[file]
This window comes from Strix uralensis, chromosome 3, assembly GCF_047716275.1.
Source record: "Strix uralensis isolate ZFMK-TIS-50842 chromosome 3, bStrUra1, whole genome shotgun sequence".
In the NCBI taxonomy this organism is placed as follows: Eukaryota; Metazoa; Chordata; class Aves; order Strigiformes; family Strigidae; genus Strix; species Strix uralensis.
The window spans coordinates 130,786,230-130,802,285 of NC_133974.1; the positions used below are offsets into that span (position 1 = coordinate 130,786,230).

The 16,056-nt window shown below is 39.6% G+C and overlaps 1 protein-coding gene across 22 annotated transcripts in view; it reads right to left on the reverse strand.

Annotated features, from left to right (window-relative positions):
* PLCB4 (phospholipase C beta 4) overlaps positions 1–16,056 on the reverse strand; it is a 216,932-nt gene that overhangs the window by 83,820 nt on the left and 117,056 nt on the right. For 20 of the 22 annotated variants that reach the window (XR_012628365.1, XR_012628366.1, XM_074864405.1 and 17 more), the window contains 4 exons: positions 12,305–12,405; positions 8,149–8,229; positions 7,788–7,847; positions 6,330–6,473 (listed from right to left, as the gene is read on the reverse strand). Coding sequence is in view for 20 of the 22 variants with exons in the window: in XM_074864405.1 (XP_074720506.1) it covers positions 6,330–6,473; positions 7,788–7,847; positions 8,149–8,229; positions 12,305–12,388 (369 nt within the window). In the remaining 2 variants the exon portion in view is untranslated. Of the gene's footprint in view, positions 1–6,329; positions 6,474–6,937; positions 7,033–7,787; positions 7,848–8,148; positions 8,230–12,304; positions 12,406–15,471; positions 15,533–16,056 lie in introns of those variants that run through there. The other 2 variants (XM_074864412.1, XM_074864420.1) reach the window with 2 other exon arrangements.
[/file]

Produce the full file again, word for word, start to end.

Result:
This window comes from Strix uralensis, chromosome 3, assembly GCF_047716275.1.
Source record: "Strix uralensis isolate ZFMK-TIS-50842 chromosome 3, bStrUra1, whole genome shotgun sequence".
In the NCBI taxonomy this organism is placed as follows: Eukaryota; Metazoa; Chordata; class Aves; order Strigiformes; family Strigidae; genus Strix; species Strix uralensis.
The window spans coordinates 130,786,230-130,802,285 of NC_133974.1; the positions used below are offsets into that span (position 1 = coordinate 130,786,230).

The 16,056-nt window shown below is 39.6% G+C and overlaps 1 protein-coding gene across 22 annotated transcripts in view; it reads right to left on the reverse strand.

Annotated features, from left to right (window-relative positions):
* PLCB4 (phospholipase C beta 4) overlaps positions 1–16,056 on the reverse strand; it is a 216,932-nt gene that overhangs the window by 83,820 nt on the left and 117,056 nt on the right. For 20 of the 22 annotated variants that reach the window (XR_012628365.1, XR_012628366.1, XM_074864405.1 and 17 more), the window contains 4 exons: positions 12,305–12,405; positions 8,149–8,229; positions 7,788–7,847; positions 6,330–6,473 (listed from right to left, as the gene is read on the reverse strand). Coding sequence is in view for 20 of the 22 variants with exons in the window: in XM_074864405.1 (XP_074720506.1) it covers positions 6,330–6,473; positions 7,788–7,847; positions 8,149–8,229; positions 12,305–12,388 (369 nt within the window). In the remaining 2 variants the exon portion in view is untranslated. Of the gene's footprint in view, positions 1–6,329; positions 6,474–6,937; positions 7,033–7,787; positions 7,848–8,148; positions 8,230–12,304; positions 12,406–15,471; positions 15,533–16,056 lie in introns of those variants that run through there. The other 2 variants (XM_074864412.1, XM_074864420.1) reach the window with 2 other exon arrangements.